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Posted by Ike420 on November 25, 2002 at 15:07:44:
In Reply to: why can't there be blues or a gap in literature posted by jff on November 25, 2002 at 13:25:40:
I agree, there is not much info on gecko color change, I assumed, based on observations on my specimens, that the melanophores control most of the color change in ciliatus, merely because even my bright red female (who has little noticeable black) only gets more and less intense, which would suggest the change in "darkness" suggestiung melanophores. She does not become 'more' or 'less' red but merely varies in intensity. I just had a conversation with Dr. Aaron Bauer in person here at Cornell, and he told me that the captive stock of ciliatus comes almost entirely from the Ille des Pines, and that mainland (northern and southern split distribution) geckos can be bluish. Whether that's true blue or not is once again, left flapping in the breeze...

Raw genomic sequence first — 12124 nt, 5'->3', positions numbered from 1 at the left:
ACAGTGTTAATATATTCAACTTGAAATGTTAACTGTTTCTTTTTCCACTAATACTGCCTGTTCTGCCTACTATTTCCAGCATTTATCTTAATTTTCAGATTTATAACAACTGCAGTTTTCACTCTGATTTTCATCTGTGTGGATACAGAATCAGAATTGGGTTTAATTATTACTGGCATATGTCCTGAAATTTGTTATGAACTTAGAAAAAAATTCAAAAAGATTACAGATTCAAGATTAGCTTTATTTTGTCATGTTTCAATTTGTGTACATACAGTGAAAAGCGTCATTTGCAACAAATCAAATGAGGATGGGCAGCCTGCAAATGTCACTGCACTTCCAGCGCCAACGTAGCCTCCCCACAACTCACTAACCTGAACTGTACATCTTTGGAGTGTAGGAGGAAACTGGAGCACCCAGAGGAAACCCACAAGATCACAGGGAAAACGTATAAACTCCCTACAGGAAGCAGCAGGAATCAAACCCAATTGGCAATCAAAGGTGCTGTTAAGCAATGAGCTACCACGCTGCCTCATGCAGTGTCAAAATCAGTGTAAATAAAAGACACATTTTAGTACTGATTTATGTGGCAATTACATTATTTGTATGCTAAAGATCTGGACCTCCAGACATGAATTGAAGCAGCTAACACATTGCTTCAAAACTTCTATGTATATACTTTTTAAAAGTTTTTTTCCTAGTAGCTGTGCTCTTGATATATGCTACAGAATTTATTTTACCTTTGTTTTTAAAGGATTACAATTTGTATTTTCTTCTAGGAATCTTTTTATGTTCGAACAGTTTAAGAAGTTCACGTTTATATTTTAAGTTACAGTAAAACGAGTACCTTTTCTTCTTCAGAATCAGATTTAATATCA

:I am also afraid the literature on gekkonid colour change is thin at best. They may have numerous factors affecting colour change. Although your answer is extremely thourough, the fact of the matter is there CAN theoretically be a blue crestie. The variation in purple to lavendar hues in such geckos is at the 'low' end of the blue spectrum and let us not forget those remarkable day geckos with TRUE blue tails and spots. I'd have to agree with you on one point though, you probably not find a true blue crested, but with time I am sure there with be some pale 'blueish' types ready to gauge the market.